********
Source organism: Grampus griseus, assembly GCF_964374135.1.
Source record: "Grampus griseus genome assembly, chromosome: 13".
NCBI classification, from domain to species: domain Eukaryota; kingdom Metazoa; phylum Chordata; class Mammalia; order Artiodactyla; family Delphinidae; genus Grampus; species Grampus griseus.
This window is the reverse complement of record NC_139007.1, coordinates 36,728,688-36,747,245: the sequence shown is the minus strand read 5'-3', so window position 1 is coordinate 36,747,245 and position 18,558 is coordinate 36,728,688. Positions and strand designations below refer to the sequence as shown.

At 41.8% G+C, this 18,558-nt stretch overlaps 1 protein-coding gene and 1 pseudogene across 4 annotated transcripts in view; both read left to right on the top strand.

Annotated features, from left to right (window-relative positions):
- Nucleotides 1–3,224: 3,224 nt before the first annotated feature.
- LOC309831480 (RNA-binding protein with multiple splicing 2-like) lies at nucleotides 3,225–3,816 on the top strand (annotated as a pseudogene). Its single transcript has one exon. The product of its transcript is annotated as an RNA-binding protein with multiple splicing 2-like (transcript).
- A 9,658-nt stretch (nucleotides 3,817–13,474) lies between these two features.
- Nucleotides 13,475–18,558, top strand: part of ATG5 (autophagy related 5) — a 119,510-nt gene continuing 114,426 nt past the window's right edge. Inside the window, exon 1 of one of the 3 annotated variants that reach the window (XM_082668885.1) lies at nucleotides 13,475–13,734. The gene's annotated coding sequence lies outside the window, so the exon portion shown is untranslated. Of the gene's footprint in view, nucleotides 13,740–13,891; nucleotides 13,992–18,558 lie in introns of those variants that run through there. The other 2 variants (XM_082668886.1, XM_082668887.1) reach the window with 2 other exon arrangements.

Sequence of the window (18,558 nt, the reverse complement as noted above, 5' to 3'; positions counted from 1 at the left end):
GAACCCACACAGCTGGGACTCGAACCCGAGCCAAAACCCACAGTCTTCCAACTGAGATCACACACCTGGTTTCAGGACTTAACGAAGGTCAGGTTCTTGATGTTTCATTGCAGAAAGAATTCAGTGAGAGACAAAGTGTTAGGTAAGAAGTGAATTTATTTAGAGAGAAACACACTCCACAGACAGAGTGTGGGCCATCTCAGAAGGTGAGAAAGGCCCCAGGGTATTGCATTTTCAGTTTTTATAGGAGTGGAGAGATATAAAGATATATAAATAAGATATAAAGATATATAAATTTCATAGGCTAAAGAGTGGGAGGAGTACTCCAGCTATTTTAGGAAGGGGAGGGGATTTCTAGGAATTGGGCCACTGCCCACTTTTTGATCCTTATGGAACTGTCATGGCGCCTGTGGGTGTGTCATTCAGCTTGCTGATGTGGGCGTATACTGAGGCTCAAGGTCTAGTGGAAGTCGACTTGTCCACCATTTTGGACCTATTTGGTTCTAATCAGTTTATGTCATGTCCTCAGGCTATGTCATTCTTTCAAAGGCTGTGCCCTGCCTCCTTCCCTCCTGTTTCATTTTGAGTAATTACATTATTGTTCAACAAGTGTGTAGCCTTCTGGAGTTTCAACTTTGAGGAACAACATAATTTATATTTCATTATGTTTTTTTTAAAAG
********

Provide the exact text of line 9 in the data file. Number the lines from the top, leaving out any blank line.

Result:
- A 9,658-nt stretch (nucleotides 3,817–13,474) lies between these two features.